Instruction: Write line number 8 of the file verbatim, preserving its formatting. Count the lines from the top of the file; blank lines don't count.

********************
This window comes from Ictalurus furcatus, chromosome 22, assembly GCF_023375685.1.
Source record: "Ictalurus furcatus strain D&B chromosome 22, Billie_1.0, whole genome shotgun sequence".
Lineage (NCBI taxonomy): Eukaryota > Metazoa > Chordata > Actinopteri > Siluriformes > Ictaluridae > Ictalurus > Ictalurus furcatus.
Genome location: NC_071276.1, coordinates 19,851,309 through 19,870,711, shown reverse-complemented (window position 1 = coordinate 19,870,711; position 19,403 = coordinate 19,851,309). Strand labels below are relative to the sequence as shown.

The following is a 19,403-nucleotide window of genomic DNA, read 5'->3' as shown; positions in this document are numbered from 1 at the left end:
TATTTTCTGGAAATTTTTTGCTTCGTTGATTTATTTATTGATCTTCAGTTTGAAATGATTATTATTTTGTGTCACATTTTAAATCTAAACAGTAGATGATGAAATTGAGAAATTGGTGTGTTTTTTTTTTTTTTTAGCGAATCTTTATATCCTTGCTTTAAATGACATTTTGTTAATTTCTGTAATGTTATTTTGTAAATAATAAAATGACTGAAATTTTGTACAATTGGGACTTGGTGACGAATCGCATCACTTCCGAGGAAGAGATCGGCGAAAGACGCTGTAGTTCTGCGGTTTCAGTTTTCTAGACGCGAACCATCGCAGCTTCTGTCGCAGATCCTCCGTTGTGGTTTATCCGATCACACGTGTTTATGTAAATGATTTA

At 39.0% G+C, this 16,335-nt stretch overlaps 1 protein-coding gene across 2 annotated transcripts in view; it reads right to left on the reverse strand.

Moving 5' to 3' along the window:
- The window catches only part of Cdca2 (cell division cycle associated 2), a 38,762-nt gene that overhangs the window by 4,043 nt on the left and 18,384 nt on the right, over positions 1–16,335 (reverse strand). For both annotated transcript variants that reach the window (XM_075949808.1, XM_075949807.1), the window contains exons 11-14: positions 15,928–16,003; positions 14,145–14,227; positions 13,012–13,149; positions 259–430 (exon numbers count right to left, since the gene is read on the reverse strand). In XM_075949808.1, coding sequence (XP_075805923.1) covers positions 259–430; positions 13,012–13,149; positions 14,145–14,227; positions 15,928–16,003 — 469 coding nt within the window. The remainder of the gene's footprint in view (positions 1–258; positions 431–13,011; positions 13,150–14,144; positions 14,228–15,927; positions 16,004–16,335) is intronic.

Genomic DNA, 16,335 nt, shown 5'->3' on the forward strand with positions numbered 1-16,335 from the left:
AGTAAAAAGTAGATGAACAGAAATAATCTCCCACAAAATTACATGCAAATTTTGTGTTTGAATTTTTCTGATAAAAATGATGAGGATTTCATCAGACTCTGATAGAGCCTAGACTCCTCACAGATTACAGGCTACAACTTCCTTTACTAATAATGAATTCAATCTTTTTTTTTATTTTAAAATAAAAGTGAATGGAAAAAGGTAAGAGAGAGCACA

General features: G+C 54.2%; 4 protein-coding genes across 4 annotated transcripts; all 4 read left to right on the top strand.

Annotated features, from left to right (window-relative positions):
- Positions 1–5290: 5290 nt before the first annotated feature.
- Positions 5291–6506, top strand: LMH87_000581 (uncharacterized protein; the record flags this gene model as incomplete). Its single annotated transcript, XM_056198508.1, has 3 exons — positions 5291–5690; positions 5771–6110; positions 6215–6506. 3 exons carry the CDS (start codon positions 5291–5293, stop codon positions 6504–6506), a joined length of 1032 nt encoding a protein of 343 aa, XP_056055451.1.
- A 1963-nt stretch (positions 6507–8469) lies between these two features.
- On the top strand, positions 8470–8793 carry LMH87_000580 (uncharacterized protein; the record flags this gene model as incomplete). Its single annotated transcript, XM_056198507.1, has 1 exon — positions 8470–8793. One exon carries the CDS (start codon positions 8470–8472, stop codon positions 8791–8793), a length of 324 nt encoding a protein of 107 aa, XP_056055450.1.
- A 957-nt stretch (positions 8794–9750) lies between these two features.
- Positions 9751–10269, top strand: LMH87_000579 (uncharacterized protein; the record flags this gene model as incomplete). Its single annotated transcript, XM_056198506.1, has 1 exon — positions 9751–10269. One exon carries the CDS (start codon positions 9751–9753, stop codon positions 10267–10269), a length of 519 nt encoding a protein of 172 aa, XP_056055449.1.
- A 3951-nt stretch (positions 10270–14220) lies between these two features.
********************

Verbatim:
Moving 5' to 3' along the window: